Hanwha Defense joins race for U.S. Army vehicle

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Hanwha Defense joins race for U.S. Army vehicle

Hanwha Defense's Redback is one of two finalists in the Australian Army's infantry fighting vehicle competition. The company on April 16 submitted an entry to design a optionally manned fighting vehicle replacement for the U.S. Army's M-2 Bradley. [YONHAP]

Hanwha Defense's Redback is one of two finalists in the Australian Army's infantry fighting vehicle competition. The company on April 16 submitted an entry to design a optionally manned fighting vehicle replacement for the U.S. Army's M-2 Bradley. [YONHAP]

 
Hanwha Defense has joined the competition to supply new armored personnel carriers for the U.S. Army.
 
On April 16, the Korean company submitted an application to join the digital design phase for a replacement for the Reagan-era M-2 Bradley Fighting Vehicle, the company confirmed on Thursday. It is to be replaced with a so-called optionally manned fighting vehicle (OMFV).
 
It is partnering with leading U.S. defense company Oshkosh, which has extensive experience with military trucks but has not yet built a tracked fighting vehicle.
 
The Hanwha-Oshkosh partnership joins four other companies competing for the contract: Germany’s Rheinmetall, BAE Systems, General Dynamics, and Mettle Ops. 
 
“Bringing together the heritage of two innovative, reliable and successful land systems companies, gives me great confidence that Hanwha and Oshkosh, with our other consortium partners, will deliver the next generation infantry fighting vehicle the American soldier clearly deserves,” said the head of Hanwha Defense’s U.S. operations, retired Lieutenant General Bernard S. Champoux.
 
Hanwha has built 7,000 combat vehicles for South Korea and exports to Malaysia, Norway, Finland, Estonia, Poland, Turkey and India.
 
The company makes the South Korean army’s latest armored personnel carrier, the K21, which entered service in 2009. Like the planned OMFV for the U.S. Army, the 11-year-old K21 is an infantry fighting vehicle (IFV) designed to carry infantry into battle under armored protection, provide them supporting fire once they dismount to assault on foot, and destroy other mid-weight armored vehicles.
 
Hanwha is already offering an advanced version of the K21, the Redback –– which it calls “the world’s most advanced Infantry Fighting Vehicle” –– for the Australian Army’s LAND 400 Phase 3 IFV program.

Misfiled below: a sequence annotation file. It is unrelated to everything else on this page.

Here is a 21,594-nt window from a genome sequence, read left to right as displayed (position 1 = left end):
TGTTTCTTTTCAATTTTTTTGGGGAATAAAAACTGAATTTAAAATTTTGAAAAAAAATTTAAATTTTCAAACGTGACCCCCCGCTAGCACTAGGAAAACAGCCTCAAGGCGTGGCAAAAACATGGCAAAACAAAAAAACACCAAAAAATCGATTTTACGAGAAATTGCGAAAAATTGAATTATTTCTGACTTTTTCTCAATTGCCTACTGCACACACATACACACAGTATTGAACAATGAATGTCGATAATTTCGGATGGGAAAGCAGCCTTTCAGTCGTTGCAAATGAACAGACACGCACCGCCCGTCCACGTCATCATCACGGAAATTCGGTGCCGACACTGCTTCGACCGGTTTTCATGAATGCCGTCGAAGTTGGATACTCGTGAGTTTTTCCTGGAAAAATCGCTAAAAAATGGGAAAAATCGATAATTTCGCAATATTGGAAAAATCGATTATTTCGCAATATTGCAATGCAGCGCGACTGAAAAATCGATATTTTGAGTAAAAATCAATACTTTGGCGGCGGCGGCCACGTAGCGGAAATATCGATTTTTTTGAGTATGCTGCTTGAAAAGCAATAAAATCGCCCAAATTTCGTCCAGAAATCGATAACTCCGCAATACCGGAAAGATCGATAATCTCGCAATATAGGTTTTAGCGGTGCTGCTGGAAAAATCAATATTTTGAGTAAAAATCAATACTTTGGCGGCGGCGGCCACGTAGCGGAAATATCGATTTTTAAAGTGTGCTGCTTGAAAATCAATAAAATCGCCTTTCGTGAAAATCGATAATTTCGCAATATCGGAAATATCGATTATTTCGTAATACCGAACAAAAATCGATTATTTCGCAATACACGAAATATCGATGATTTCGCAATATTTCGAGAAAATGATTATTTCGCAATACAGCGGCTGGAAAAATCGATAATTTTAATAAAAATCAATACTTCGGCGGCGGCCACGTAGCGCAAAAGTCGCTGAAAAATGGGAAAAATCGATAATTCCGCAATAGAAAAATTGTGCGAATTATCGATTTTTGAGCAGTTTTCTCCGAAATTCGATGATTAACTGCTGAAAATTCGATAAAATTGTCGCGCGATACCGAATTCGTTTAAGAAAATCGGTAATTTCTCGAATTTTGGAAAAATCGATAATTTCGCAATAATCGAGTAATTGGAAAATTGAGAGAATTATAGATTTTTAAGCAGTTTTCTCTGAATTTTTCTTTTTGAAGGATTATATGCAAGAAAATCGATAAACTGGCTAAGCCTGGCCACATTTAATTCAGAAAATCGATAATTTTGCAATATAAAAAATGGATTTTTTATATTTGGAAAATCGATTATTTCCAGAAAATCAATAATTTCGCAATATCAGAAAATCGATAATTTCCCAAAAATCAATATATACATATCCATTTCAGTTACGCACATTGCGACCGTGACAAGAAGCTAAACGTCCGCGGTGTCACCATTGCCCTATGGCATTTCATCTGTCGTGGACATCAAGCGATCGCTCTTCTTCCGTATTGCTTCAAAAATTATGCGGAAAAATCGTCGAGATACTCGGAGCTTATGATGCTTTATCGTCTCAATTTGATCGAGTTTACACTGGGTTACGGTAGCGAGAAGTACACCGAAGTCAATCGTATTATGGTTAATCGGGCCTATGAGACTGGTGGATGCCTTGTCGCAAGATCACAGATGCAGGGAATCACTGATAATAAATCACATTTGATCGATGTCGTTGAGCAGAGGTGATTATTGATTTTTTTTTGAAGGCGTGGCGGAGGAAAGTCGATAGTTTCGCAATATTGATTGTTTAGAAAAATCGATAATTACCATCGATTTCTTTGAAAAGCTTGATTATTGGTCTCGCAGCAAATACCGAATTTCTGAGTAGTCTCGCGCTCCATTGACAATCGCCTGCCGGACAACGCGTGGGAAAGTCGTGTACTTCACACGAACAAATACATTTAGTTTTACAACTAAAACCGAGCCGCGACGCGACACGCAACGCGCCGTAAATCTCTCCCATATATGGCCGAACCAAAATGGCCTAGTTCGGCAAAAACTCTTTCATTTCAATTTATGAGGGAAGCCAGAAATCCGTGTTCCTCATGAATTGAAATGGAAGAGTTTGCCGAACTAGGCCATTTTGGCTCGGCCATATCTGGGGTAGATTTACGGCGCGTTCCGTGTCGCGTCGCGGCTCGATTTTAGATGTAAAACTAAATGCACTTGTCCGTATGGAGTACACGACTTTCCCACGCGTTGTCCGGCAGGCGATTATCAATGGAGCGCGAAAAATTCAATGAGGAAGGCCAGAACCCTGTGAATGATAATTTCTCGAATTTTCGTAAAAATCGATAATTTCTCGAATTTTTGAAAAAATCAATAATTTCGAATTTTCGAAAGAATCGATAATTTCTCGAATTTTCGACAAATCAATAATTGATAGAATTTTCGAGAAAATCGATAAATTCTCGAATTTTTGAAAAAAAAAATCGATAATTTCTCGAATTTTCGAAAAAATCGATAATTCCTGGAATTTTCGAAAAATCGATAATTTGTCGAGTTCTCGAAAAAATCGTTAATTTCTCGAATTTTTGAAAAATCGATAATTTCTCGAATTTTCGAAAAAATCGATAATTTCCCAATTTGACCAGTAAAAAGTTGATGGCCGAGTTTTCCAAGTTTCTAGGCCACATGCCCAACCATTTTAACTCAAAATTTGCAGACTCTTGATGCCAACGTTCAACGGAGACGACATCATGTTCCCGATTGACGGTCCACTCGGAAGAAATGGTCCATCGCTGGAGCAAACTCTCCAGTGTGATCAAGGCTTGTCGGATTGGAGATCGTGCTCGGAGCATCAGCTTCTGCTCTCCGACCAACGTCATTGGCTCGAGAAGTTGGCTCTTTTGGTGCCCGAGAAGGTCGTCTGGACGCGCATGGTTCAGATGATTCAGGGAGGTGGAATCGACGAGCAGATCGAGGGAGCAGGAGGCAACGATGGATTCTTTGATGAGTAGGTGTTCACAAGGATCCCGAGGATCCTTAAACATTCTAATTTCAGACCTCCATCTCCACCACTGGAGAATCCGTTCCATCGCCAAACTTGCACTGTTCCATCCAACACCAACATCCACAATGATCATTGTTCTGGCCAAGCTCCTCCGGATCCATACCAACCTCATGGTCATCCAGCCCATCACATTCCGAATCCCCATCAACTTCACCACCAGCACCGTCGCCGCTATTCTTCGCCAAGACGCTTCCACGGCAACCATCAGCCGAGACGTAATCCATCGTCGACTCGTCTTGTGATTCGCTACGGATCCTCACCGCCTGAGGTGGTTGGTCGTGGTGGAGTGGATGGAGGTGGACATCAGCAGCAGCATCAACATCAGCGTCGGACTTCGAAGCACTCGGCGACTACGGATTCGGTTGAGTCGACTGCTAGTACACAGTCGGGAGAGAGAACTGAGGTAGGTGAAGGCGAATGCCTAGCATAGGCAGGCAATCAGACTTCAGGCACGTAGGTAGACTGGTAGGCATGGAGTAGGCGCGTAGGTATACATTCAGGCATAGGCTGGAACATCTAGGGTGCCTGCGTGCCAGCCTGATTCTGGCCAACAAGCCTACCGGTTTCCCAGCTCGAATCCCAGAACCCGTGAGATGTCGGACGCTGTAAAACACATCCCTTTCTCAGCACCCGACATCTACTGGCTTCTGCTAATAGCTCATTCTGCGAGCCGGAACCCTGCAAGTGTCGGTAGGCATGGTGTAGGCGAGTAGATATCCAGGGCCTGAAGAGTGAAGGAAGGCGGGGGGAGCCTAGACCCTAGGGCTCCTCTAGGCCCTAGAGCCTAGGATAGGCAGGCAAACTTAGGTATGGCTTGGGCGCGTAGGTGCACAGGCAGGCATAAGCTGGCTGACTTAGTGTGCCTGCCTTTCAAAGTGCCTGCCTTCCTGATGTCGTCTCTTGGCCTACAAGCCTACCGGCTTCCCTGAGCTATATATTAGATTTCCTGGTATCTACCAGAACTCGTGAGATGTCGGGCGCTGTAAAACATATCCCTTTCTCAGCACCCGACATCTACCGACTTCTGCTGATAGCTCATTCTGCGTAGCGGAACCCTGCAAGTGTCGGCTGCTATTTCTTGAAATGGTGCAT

The Redback was shortlisted in 2019 as one of two final candidates for the Australian competition, with three prototype vehicles currently undergoing tests for the Australian Army since February. Rheinmetall is the other final competitor in the Australian competition.
 
“Just as the Redback is far more advanced than the K-21 currently used by the Korean Army," a source at Hanwha who spoke on the condition of anonymity said, "Hanwha’s proposed OMFV for the U.S. Army will represent a far greater advancement on the Redback in that it can be operated manned or unmanned.”
 
The source noted that the company’s reputation had received a boost from being selected as one of the two finalists in the Australian competition.
 
The U.S. Army’s OMFV program was originally announced in June 2018 as a next generation combat vehicle (NGCV) program to replace the M-2 Bradley in response to concerns from members of the U.S. Congress.
 
Updated numerous times since its introduction in 1981, the M-2 has been assessed by the U.S. Army as having reached the technological limits of its capacity to accommodate new electronics, armor, and defense systems.
 
Two past efforts to replace the M-2 — the Future Combat System Program and the Ground Combat Vehicle Program — were cancelled in 2009 and 2014 for reasons related to cost and not meeting what successive U.S. Defense Secretaries viewed as the armor, weight and capacity requirements for future warfare.
 
In October 2018, the U.S. Army re-designated the NGCV as the OMFV. However, the Army’s first request for proposals for designs of the OMFV was scrapped in 2020, after the industry said the Army’s wish list of requirements for the vehicle and the timeline were not feasible.
 
The Army reopened the OMFV competition in February 2020 by releasing a new market survey with a minimally prescriptive wish list and an acquisition strategy that shifted most of the initial cost burden to the Army. Last April, the Army provided new guidance to potential bidders, which featured a five-phased approach to acquisition as well as a pledge to “reduce foreign barriers to competition.”
 
The five OMFV bids including Hanwha’s will be narrowed to three by 2023, with one company to be selected in 2025 to proceed to production.
 
Delivery of the OMFV is scheduled for 2030.
 
BY MICHAEL LEE   [lee.junhyuk@joongang.co.kr]
 
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